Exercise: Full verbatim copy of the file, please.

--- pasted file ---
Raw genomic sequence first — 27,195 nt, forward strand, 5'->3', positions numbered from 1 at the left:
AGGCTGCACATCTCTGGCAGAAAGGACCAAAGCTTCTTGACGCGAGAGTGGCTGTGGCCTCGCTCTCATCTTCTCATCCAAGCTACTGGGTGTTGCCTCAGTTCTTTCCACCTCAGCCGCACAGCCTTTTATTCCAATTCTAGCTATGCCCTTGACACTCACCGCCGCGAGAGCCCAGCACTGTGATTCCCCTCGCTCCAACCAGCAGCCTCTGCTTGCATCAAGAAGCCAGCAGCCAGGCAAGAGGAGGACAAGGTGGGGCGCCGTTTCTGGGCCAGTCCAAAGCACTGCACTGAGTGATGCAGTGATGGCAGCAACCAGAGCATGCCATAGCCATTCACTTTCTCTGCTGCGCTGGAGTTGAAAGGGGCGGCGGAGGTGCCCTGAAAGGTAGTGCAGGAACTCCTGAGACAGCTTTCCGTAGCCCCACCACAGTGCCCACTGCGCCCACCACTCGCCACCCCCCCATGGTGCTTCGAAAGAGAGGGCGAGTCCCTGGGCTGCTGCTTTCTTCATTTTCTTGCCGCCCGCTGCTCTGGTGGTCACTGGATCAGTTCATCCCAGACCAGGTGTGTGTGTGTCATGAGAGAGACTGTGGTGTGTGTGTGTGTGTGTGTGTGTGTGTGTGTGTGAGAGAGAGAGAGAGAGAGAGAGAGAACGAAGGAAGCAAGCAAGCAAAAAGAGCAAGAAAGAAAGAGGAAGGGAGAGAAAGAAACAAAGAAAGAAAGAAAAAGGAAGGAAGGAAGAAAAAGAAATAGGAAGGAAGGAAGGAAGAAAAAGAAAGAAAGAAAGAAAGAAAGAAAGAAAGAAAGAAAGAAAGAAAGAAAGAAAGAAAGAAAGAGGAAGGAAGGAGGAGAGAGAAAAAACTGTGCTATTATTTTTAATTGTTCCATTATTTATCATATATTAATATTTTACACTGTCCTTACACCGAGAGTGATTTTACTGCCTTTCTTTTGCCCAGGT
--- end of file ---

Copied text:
Raw genomic sequence first — 27,195 nt, forward strand, 5'->3', positions numbered from 1 at the left:
AGGCTGCACATCTCTGGCAGAAAGGACCAAAGCTTCTTGACGCGAGAGTGGCTGTGGCCTCGCTCTCATCTTCTCATCCAAGCTACTGGGTGTTGCCTCAGTTCTTTCCACCTCAGCCGCACAGCCTTTTATTCCAATTCTAGCTATGCCCTTGACACTCACCGCCGCGAGAGCCCAGCACTGTGATTCCCCTCGCTCCAACCAGCAGCCTCTGCTTGCATCAAGAAGCCAGCAGCCAGGCAAGAGGAGGACAAGGTGGGGCGCCGTTTCTGGGCCAGTCCAAAGCACTGCACTGAGTGATGCAGTGATGGCAGCAACCAGAGCATGCCATAGCCATTCACTTTCTCTGCTGCGCTGGAGTTGAAAGGGGCGGCGGAGGTGCCCTGAAAGGTAGTGCAGGAACTCCTGAGACAGCTTTCCGTAGCCCCACCACAGTGCCCACTGCGCCCACCACTCGCCACCCCCCCATGGTGCTTCGAAAGAGAGGGCGAGTCCCTGGGCTGCTGCTTTCTTCATTTTCTTGCCGCCCGCTGCTCTGGTGGTCACTGGATCAGTTCATCCCAGACCAGGTGTGTGTGTGTCATGAGAGAGACTGTGGTGTGTGTGTGTGTGTGTGTGTGTGTGTGTGTGTGAGAGAGAGAGAGAGAGAGAGAGAGAACGAAGGAAGCAAGCAAGCAAAAAGAGCAAGAAAGAAAGAGGAAGGGAGAGAAAGAAACAAAGAAAGAAAGAAAAAGGAAGGAAGGAAGAAAAAGAAATAGGAAGGAAGGAAGGAAGAAAAAGAAAGAAAGAAAGAAAGAAAGAAAGAAAGAAAGAAAGAAAGAAAGAAAGAAAGAAAGAAAGAGGAAGGAAGGAGGAGAGAGAAAAAACTGTGCTATTATTTTTAATTGTTCCATTATTTATCATATATTAATATTTTACACTGTCCTTACACCGAGAGTGATTTTACTGCCTTTCTTTTGCCCAGGT